The American pika is a charismatic, diminutive relative of rabbits that some researchers say is at high risk of extinction due to climate change. Pikas typically live in cool habitats, often in mountains, under rocks and boulders. Because pikas are sensitive to high temperatures, some researchers predict that, as the Earth’s temperature rises, pikas will have to move ever higher elevations until they eventually run out of habitat and die out. Some scientists have claimed this cute little herbivore is the proverbial canary in the coal mine for climate change.

A new extensive review by Arizona State University emeritus professor Andrew Smith, published in the October issue of the Journal of Mammalogy, finds that the American pika is far more resilient in the face of warm temperatures than previously believed. While emphasizing that climate change is a serious threat to the survival of many species on Earth, Smith believes that the American pika currently is adapting remarkably well.

Smith has studied the American pika for more than 50 years and presents evidence from a thorough literature review showing that American pika populations are healthy across the full range of the species, which extends from British Columbia and Alberta, Canada, to northern New Mexico in the U.S.

Occupancy in potential pika habitat in the major western North American mountains was found to be uniformly high. Among sites that have been surveyed recently, there was no discernible climate signal that discriminated between the many occupied and relatively few unoccupied sites.

“This is a sign of a robust species,” Smith said.

Smith said most of the studies that have raised alarms about the fate of the pika are based on a relatively small number of restricted sites at the margins of the pika’s geographic range, primarily in the Great Basin. However, a recent comprehensive study of pikas evaluating 3,250 sites in the Great Basin found pikas living in over 73% of the suitable habitat investigated. Most important, the sites currently occupied by pikas and the sites where they are no longer found were characterized by similar climatic features.

“These results show that pikas are able to tolerate a broader set of habitat conditions than previously understood,” Smith adds.

Smith’s most interesting finding is that pikas are apparently much more resilient than previously believed, allowing them to survive even at hot, low-elevation sites. Bodie California State Historic Park, the Mono Craters, Craters of the Moon National Monument and Preserve, Lava Beds National Monument, and the Columbia River Gorge (all hot, low-elevation sites) retain active pika populations, demonstrating the adaptive capacity and resilience of pikas. Pikas cope with warm temperatures by retreating into their cool, underground talus habitat during the hot daylight hours and augment their restricted daytime foraging with nocturnal activity.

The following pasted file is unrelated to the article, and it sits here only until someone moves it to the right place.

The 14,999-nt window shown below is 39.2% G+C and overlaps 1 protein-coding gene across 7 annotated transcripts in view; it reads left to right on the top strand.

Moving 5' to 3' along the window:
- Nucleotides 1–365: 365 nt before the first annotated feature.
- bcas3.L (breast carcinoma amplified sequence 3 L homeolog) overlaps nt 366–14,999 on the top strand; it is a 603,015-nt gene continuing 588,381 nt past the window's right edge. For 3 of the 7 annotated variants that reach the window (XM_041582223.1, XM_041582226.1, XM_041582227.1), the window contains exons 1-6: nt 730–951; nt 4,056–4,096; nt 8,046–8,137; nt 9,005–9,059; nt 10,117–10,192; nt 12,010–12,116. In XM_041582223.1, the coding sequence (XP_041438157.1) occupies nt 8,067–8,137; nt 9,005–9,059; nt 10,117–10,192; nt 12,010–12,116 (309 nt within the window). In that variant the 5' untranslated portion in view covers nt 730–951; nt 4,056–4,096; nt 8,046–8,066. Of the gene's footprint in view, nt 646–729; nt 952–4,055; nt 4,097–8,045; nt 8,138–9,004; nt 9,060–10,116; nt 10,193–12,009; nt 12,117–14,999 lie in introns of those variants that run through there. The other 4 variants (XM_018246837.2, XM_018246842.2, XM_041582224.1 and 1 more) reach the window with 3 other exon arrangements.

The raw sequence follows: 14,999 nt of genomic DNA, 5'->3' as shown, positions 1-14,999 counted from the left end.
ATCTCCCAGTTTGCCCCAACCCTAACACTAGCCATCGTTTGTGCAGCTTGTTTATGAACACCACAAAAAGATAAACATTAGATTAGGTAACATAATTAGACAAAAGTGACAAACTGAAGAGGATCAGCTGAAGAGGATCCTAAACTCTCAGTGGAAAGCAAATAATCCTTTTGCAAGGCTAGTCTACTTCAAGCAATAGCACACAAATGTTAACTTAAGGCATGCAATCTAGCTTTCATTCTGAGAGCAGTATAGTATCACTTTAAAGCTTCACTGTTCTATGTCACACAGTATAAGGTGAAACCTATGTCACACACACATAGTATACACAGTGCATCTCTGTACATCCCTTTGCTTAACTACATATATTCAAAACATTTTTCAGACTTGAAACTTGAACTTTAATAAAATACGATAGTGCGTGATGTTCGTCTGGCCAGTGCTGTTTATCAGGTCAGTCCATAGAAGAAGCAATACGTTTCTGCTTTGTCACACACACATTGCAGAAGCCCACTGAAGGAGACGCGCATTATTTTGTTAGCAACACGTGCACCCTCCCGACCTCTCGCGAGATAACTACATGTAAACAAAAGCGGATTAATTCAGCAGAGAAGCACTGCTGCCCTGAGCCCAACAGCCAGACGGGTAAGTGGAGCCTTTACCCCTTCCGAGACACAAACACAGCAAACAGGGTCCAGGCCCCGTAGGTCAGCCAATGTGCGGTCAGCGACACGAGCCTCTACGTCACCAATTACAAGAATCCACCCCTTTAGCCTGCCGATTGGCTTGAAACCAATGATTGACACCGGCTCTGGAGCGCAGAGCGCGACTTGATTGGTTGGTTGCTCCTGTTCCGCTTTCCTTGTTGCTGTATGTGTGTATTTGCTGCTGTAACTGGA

This doesn’t mean that some pika populations have not been pushed to their limit, leading to their disappearance from some habitats. Smith’s review points out that most documented cases of local loss of pika populations have occurred on small, isolated habitat patches.

“Due to the relatively poor ability of pikas to disperse between areas, those habitats are not likely to be recolonized, particularly in light of our warming climate,” Smith said. “In spite of the general health of pikas across their range, these losses represent a one-way street, leading to a gradual loss of some pika populations. Fortunately for pikas, their preferred talus habitat in the major mountain cordilleras is larger and more contiguous, so the overall risk to this species is low.”

Smith’s work emphasizes the importance of incorporating all aspects of a species’ behavior and ecology when considering its conservation status, and that all available data must be considered before suggesting a species is going extinct. For the American pika, the data conclusively show that rather than facing extinction, American pikas are changing their behaviors in ways that help them better withstand climate change, at least for now.

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